Well, Ronald, they're not that outside. Their POBox is located in Birmingham (I wonder why). But it's clear where their group is coming from. Their site, "Just" Royal Oak has a page called "Catholic Perspective" with quotes and pictures of advertisements from various Catholic bishops in Michigan and Ohio.
V September 27, 2013 at 05:18 PM
Funny, the pic on the accounts "Susan Sims" in Twitter and Facebook would suit more a woman twice the claimed "27". (The Susan Sims accounts following Just Royal Oak Twitter and Facebook page.)
James Willard September 27, 2013 at 05:25 PM
I'm a precinct delegate in the 19th precinct, in the Northeast corner of Royal Oak. I'm a lifelong Royal Oak resident. I see a whole bunch of complaining about outside money. The fact is, OneRoyalOak is getting a pile of money from the outside, as well as people who live in other cities going door to door in Royal Oak. Before you whine, look in the mirror.
Susan Sims September 27, 2013 at 05:26 PM
Ah, 27 year "resident". 😜
James Willard September 27, 2013 at 05:30 PM
V, you can say what you want about Federal or State law. I never claimed that my previous examples were not in violation of either Federal or State law. I stand by my assertion that they are covered, as the HRO is written, within the jurisdiction of the City of Royal Oak. Therefore, since neither Michigan or the United States can prosecute someone for discriminating against a homosexual as it currently stands, a person who happened to be a practicing Muslim could very much discriminate against a homosexual, and the City of Royal Oak would be bound to advocate for him, under the HRO. He would be protected, based on his religion.
V September 27, 2013 at 05:42 PM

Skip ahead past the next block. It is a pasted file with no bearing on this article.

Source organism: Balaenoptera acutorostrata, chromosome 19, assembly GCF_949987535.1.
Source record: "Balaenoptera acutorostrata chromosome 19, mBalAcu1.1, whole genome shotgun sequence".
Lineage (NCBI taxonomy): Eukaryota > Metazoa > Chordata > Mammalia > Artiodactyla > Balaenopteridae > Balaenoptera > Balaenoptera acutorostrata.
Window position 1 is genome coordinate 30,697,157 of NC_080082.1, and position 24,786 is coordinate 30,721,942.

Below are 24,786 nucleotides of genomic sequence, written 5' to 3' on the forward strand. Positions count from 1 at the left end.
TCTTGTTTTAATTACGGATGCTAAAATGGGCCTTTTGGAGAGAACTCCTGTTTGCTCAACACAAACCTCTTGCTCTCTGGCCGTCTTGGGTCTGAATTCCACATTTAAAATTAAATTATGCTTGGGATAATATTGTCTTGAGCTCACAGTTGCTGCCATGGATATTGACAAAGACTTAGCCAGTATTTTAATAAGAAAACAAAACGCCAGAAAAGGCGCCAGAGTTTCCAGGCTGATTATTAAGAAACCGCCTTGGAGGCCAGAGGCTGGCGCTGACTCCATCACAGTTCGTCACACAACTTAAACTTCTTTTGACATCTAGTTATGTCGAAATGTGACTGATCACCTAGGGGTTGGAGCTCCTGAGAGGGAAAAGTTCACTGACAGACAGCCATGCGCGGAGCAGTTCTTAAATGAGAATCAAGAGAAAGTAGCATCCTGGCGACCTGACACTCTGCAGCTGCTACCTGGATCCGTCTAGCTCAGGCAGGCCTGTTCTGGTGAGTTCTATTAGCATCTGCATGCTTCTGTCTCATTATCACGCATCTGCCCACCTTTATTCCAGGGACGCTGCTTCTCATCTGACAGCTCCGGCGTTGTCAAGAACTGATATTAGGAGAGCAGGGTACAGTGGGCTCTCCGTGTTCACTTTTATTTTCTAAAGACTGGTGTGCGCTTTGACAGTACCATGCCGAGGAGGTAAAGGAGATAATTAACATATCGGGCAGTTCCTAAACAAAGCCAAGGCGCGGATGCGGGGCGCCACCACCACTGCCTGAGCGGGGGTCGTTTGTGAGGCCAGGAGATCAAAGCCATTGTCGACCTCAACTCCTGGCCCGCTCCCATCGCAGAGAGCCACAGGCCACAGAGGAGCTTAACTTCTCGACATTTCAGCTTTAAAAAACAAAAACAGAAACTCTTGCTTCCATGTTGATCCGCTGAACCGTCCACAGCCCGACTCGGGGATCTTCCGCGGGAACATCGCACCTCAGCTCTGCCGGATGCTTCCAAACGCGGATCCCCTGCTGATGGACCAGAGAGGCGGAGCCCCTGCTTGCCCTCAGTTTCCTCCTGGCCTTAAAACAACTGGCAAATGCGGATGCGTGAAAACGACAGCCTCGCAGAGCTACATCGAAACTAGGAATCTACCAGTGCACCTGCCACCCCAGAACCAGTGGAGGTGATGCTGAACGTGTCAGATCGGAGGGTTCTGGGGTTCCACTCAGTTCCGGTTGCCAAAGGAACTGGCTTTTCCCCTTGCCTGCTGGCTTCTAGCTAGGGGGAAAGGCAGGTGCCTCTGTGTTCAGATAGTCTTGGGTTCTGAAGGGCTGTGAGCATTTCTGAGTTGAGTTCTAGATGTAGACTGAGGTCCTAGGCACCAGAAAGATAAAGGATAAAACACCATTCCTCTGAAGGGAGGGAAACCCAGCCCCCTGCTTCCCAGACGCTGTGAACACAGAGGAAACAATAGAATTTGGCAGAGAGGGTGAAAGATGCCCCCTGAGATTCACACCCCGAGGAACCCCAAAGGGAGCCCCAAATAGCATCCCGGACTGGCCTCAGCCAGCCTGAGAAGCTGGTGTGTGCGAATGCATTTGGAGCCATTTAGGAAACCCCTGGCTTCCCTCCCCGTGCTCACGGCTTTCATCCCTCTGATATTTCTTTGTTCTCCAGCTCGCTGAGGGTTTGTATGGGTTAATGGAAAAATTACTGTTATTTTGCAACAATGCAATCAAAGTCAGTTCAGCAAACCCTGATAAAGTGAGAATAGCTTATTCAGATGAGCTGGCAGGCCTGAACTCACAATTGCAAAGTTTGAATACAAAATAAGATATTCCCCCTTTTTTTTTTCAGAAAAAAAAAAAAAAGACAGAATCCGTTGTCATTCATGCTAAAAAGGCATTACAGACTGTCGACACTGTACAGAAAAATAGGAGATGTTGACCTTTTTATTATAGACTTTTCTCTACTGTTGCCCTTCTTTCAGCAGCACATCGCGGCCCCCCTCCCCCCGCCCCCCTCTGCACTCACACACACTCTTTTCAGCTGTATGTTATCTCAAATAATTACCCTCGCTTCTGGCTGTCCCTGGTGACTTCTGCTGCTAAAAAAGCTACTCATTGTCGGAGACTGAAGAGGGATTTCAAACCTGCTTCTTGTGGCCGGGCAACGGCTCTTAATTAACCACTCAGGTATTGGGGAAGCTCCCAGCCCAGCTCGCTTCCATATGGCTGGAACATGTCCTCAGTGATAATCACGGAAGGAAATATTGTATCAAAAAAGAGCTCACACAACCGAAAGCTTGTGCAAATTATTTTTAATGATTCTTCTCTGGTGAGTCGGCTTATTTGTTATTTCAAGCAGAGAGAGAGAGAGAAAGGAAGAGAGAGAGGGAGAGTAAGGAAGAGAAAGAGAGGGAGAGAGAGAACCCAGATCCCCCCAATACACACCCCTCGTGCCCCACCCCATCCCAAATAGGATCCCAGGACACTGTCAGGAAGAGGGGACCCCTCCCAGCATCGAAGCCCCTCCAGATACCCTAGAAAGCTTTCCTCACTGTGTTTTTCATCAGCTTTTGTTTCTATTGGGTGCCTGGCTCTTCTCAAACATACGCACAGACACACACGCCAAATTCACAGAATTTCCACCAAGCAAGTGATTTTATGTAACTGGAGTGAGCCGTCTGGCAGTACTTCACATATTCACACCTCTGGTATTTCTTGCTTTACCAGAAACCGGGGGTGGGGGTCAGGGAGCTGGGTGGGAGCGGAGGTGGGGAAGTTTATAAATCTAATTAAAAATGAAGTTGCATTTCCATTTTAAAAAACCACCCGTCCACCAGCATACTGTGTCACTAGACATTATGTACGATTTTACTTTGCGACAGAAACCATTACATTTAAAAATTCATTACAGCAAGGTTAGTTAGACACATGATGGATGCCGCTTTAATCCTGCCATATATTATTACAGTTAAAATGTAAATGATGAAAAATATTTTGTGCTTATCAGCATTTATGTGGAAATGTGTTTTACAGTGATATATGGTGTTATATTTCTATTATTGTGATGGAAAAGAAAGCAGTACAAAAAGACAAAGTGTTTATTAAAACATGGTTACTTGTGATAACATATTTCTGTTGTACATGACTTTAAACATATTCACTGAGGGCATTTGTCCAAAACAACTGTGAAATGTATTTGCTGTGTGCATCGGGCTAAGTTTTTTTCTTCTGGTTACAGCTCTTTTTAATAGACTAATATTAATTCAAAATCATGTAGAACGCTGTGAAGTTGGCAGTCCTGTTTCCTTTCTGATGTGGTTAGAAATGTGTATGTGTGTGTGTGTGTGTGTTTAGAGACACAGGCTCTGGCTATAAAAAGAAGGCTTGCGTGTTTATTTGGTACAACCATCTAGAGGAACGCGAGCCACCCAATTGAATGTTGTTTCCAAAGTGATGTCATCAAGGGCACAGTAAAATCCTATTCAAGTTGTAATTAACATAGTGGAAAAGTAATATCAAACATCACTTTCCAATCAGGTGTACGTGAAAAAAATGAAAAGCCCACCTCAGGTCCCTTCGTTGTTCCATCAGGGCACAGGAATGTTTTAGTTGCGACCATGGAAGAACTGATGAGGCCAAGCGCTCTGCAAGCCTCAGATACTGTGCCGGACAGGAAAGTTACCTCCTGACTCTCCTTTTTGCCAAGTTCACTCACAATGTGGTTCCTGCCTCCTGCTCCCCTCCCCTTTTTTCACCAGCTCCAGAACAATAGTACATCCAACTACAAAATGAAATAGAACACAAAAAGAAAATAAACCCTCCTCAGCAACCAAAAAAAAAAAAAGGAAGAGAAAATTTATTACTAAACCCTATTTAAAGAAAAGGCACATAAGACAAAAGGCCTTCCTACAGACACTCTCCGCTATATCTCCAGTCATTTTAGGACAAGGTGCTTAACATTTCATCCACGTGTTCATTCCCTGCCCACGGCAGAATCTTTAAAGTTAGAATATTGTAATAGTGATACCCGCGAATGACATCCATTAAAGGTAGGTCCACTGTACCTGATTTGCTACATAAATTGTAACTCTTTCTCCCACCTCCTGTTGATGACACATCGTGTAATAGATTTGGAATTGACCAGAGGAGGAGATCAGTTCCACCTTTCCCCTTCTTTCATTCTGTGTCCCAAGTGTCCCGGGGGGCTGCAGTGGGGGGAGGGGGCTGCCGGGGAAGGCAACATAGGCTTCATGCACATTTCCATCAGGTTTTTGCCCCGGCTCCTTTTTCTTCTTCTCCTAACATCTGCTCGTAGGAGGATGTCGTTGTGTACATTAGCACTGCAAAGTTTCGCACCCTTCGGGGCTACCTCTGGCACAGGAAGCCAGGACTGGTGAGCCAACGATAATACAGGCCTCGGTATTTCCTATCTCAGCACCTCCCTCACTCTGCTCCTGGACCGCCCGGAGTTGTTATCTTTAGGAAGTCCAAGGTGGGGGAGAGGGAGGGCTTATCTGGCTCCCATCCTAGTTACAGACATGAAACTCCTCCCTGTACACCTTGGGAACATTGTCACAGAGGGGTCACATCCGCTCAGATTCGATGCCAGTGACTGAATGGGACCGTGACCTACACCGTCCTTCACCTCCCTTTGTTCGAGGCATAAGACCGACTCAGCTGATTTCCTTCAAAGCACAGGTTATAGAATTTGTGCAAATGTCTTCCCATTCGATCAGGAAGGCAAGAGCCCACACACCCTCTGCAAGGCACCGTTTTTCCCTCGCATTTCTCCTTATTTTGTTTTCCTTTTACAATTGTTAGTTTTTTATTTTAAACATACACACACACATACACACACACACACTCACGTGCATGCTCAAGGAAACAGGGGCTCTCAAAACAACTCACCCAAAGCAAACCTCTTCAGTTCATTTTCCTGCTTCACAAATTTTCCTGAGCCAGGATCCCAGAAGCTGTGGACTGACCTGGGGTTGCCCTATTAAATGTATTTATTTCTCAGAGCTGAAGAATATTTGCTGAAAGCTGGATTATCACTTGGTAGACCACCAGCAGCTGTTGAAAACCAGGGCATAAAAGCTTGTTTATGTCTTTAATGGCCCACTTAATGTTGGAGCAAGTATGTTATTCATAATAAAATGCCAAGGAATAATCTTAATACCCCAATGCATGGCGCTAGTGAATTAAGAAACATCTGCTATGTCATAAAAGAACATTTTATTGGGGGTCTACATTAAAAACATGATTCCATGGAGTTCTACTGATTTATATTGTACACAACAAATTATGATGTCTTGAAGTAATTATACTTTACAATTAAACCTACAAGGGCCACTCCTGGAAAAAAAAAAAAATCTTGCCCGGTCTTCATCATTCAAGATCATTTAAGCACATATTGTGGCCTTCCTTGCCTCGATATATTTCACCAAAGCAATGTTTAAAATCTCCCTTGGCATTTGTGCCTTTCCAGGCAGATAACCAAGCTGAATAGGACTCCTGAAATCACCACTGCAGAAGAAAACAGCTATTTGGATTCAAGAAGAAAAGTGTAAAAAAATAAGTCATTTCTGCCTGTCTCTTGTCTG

Susan, my mistake. James Willard, you are incorrect. The city is not bound to "advocate" for anyone at this point. However, what the ordinance will enable the city to do is to punish - and rightfully so - the RO employer, landlord, or business that chooses to discriminate against a person on the basis of one of the characteristics. This would include punishing even a Muslim landlord, who refused to rent because the lessee is gay. And the same ordinance would, in turn, punish a gay landlord for refusing to rent to someone, because he is Muslim (or Christian or something else). I'm not sure where you're getting your ideas, but this is simply not how these laws work.
V September 27, 2013 at 05:54 PM
Susan Sims, it wasn't you I was researching, it was the organization and its various accounts. In the same vein, I just saw James Willard's comments about how being gay is a choice on Freep.com. Makes it kind of obvious where your group is coming from.
V September 27, 2013 at 06:11 PM
Then, should I expect your group take on Michigan's Elliott Larsen Civil Rights Act and the federal Civil Rights Act of 1964 (with its Title VII)? Those laws are responsible for the general anti-discrimination laws and setting up the organizations to receive, investigate, and when necessary prosecute discriminatory acts.
V September 27, 2013 at 06:33 PM
Exactly, you won't convince me, because you are not against anti-discrimination laws in general, you are just against the ones protecting the LGBT citizens from discrimination.